The BCA is not like a health club where you pay your dues and they take care of everything for you. This is a member participation car club (as most are) the BCA provides services for which there are expenses and every member pays an equal share.

(1) there is a national office that is a central point of activity. They collect dues, send out dues notices, maintain the membership database, answer the phone and answer questions or direct the caller to someone that can help them. Until we find a member that would be willing to do this for free...... it is an expense.

(2) The Bugle is a high quality monthly magazine sent to every BCA member. It contains great indepth articles with excellant photos (mostly in color) by a world class editor that know about Buicks (and many other vehicles). It keeps you up to date on Buick events that are scheduled around the country, and you are welcome to attend as a BCA member. There are FREE classified ad available to members both to buy and sell.

The Bugle is the major expense of the BCA and accounts for 70% of the budget... that includes editor fees (try and find someone that will work for free) layout fees, printing and ever increasing mailing cost.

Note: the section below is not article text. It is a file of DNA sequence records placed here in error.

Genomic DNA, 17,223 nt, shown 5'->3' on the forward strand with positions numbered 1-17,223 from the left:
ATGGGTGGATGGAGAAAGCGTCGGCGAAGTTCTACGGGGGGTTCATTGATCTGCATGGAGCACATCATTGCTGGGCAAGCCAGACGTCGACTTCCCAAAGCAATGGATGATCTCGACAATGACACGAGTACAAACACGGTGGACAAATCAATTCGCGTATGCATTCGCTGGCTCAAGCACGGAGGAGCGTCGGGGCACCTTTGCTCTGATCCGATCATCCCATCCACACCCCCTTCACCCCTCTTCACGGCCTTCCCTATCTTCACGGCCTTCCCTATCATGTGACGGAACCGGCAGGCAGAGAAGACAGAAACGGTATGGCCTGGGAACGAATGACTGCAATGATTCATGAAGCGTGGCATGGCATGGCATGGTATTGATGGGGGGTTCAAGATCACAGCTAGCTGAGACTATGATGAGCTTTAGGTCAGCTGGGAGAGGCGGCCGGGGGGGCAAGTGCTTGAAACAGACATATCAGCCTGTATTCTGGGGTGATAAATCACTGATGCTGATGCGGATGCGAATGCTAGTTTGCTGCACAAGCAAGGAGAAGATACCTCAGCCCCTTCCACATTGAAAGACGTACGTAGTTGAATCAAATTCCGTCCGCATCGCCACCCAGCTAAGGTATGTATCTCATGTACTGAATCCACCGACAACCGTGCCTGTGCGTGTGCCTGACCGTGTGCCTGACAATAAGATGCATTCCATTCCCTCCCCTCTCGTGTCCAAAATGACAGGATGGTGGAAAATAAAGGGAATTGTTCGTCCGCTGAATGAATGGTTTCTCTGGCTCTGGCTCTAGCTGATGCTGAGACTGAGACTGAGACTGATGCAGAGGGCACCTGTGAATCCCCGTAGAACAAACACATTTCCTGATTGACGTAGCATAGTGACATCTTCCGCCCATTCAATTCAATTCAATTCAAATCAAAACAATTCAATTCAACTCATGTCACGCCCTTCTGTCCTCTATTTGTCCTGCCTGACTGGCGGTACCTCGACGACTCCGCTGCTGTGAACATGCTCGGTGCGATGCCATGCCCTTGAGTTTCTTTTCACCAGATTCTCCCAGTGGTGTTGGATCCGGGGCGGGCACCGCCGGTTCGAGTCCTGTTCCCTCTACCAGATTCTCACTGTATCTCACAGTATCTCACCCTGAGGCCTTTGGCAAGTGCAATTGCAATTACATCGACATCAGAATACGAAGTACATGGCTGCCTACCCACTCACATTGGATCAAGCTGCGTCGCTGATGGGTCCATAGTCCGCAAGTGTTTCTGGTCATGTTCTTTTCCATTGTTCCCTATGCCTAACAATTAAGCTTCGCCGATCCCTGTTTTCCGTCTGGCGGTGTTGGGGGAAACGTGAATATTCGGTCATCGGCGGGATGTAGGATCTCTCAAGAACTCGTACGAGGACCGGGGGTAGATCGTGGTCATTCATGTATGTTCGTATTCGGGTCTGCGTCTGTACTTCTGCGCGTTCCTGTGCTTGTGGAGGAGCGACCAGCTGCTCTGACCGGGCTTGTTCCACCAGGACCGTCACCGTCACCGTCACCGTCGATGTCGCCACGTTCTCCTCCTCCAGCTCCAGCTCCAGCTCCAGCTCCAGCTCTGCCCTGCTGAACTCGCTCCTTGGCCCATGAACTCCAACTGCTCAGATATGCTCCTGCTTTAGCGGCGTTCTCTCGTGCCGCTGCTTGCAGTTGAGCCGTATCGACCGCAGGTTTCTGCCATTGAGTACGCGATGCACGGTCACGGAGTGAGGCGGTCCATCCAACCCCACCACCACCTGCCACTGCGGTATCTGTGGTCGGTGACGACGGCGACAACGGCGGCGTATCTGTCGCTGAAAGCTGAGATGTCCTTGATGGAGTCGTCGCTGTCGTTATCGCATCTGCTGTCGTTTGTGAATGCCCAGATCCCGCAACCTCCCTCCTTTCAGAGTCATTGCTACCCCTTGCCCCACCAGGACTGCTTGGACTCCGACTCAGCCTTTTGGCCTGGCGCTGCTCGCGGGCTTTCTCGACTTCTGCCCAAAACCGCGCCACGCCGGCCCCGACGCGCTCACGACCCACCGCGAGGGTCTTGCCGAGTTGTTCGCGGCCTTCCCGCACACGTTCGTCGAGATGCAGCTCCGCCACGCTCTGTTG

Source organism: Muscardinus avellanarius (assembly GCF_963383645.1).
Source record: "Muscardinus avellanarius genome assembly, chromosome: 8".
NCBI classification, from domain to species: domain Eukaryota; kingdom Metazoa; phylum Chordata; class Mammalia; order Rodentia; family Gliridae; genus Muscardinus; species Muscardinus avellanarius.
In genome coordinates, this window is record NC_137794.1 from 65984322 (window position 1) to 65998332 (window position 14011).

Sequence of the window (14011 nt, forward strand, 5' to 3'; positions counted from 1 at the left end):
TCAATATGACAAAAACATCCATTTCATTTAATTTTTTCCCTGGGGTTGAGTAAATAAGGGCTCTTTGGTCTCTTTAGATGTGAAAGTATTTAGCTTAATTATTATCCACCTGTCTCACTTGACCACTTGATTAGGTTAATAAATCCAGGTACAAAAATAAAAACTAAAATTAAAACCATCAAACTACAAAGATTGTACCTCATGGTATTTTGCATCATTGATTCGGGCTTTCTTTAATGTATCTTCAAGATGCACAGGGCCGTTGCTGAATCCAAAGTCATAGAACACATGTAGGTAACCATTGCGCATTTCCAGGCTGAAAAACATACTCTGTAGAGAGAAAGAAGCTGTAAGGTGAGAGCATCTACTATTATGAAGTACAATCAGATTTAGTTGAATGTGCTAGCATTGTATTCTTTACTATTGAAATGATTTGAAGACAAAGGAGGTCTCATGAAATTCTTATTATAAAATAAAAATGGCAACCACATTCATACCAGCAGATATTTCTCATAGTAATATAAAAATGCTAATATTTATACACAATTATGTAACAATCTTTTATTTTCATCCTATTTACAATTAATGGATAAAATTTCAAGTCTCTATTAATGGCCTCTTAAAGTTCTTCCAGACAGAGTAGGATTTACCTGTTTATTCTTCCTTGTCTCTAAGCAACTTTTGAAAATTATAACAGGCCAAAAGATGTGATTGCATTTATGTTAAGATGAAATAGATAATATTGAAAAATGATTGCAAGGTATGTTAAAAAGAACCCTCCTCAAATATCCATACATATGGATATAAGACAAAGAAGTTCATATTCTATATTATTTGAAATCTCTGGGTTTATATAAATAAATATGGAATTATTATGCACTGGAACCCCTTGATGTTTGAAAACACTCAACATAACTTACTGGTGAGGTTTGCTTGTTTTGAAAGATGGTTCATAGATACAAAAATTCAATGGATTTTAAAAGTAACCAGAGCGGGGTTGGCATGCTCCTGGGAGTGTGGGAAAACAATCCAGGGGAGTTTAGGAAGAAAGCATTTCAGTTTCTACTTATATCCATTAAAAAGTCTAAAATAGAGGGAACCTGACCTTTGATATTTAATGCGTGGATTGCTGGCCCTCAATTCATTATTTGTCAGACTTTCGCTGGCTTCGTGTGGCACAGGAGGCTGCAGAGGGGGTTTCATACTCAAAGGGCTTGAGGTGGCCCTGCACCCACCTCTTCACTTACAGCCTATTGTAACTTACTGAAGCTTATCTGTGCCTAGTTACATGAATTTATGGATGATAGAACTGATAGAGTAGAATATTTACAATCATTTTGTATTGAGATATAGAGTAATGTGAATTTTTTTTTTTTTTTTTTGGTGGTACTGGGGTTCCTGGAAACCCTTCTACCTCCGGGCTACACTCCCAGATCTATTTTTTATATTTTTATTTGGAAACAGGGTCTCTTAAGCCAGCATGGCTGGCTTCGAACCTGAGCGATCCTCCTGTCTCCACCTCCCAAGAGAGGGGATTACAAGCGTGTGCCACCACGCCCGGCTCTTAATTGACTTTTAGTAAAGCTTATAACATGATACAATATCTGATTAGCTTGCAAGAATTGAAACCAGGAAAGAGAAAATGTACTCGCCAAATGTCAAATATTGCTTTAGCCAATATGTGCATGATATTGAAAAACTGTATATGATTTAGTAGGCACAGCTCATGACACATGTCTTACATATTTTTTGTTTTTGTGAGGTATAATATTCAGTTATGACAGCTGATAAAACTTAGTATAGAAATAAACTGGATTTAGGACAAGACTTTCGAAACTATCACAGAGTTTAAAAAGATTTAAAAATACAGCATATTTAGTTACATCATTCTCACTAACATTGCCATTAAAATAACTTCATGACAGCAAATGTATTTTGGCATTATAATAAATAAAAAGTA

We have just under 9000 members in the US and foreign countries. There are about 67 BCA Chapters spread over the US and 6 (sub) Divisions that specilize in specific Buicks and in most cases put out their own magazine/newsletter. If you cannot find a Chapter or Division that meets your needs........ let us know and there may be other that will join you and form one. Until then the BCA welcomes ALL Buick owners.

me

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We have just under 9000 members in the US and foreign countries. There are about 67 BCA Chapters spread over the US and 6 (sub) Divisions that specilize in specific Buicks and in most cases put out their own magazine/newsletter. If you cannot find a Chapter or Division that meets your needs........ let us know and there may be other that will join you and form one. Until then the BCA welcomes ALL Buick owners.

me